As noted in a previous Alert, last year the Prince George’s County Council passed a temporary Rent-Stabilization Act that is set to expire in April 2024. The Rent-Stabilization Act limits residential rent increases by 3% for existing tenants during this 12-month period. A Rent-Stabilization Work Group established by the County Council has been meeting on a monthly basis to make recommendations for new rent stabilization legislation prior to the current Act expiration. Details of the final January 12 Work Group Meeting are available online. At the end of the final meeting, Council Member Krystal Oriadha hinted at the introduction of legislation for permanent rent control, but did not provide details for the timing or specifics of the legislation. Potential means of advocating before the County Council are discussed below.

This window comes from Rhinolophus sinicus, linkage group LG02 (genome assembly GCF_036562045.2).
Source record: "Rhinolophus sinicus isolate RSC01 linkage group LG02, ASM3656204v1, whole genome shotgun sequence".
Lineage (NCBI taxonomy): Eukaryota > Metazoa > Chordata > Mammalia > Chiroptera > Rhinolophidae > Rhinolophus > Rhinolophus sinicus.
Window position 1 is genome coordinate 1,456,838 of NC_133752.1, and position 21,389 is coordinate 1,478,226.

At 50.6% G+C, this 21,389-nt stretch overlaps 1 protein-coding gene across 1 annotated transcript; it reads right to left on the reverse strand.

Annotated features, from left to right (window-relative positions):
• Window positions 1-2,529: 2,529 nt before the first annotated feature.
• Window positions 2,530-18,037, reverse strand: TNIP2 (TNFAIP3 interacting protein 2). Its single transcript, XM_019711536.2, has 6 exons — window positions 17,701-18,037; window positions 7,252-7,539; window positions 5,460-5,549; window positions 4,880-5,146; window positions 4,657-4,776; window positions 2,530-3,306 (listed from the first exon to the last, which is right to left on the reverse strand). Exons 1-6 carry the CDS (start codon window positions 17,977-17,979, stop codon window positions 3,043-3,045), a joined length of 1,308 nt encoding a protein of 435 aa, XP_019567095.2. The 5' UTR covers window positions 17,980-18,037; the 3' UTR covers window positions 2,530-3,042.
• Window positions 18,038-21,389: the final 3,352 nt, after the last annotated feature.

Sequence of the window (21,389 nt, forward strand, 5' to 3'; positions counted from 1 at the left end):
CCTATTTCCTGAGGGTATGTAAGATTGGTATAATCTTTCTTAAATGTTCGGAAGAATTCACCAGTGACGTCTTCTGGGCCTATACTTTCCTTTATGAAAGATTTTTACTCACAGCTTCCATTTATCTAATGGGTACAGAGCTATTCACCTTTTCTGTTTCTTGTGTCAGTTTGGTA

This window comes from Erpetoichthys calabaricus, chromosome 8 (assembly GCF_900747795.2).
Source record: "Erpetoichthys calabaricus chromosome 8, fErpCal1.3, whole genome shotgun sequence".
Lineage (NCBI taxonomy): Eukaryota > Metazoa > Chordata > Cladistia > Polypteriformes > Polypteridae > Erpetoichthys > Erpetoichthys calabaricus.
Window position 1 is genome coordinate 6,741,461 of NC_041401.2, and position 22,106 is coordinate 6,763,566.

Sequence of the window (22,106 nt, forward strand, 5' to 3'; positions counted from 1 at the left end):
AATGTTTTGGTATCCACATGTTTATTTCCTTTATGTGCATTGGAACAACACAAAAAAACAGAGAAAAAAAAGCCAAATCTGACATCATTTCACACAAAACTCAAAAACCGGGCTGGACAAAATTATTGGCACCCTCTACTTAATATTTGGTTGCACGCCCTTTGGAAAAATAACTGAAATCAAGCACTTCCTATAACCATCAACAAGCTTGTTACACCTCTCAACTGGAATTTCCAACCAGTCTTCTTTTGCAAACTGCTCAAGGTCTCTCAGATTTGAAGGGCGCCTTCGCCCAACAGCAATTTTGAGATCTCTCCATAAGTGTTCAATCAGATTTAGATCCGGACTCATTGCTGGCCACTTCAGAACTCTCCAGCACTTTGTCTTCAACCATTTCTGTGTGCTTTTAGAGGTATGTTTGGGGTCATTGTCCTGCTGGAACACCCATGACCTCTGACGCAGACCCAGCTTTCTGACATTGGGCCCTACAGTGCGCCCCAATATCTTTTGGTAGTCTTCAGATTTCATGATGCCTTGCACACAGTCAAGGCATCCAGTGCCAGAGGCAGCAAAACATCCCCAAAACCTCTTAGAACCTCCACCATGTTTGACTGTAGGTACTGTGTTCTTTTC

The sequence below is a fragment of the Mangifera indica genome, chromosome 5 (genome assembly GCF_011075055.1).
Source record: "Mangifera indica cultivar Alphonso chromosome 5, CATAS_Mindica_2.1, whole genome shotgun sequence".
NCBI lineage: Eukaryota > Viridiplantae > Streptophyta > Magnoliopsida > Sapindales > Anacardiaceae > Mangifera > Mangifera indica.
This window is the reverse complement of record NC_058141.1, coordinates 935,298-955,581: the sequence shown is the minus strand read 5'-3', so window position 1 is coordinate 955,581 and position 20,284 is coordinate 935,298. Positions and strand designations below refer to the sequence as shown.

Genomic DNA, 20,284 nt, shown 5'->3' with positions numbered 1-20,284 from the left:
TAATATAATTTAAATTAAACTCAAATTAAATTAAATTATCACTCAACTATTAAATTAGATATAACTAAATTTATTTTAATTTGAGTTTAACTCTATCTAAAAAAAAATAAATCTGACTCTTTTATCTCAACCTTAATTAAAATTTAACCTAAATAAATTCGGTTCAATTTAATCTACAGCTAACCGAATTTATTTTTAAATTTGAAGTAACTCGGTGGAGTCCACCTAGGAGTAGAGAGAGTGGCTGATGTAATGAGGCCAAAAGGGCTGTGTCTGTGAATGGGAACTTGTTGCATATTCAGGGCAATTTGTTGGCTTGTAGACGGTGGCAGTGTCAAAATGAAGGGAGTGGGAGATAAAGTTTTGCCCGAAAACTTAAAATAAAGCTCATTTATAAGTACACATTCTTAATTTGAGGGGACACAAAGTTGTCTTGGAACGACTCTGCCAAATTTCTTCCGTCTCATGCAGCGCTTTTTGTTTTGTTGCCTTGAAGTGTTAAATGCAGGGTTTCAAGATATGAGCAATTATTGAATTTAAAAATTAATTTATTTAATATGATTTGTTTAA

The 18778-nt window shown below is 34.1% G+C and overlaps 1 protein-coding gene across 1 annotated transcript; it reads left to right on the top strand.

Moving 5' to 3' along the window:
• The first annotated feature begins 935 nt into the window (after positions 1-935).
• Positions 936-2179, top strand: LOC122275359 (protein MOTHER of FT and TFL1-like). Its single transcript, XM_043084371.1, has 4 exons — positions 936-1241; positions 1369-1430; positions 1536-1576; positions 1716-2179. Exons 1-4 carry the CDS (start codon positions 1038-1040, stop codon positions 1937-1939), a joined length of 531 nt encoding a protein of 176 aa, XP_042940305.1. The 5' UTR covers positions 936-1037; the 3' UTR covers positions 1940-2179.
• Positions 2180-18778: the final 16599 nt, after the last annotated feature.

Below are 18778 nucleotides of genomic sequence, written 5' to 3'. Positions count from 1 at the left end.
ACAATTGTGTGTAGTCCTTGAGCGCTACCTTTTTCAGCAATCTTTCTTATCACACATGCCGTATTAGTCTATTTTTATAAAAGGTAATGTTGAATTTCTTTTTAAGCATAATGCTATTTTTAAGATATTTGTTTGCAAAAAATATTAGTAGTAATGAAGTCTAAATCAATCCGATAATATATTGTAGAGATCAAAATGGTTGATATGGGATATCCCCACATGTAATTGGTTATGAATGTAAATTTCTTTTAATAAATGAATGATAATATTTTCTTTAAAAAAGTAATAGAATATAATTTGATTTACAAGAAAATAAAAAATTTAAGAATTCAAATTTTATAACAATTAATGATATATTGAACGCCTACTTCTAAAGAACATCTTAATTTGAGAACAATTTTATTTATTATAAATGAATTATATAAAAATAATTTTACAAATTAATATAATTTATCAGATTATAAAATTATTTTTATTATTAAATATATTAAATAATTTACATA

DC Housing In Downtown (HID) Tax Abatement Program

On Friday, January 26, 2024, the District Deputy Mayor for Planning and Economic Development (DMPED) proposed regulations to accompany the HID Tax Abatement law discussed in our prior Alert. The HID program provides a 20-year tax abatement, an exemption of the First Source Agreement requirement for construction, and a 10-year exemption from the Tenant Opportunity to Purchase Act (TOPA). Eligible projects satisfy a minimum affordable housing set aside of (a) 10% of units affordable to households earning 60% or less of Median Family Income (MFI) or (b) 18% of units affordable to households earning 80% or less of MFI. For those wishing to comment before the comment period ends on February 26, 2024, go to the DC regulations page here. You can also send your comments to DMPED by mail or email at

Rent Control Coalition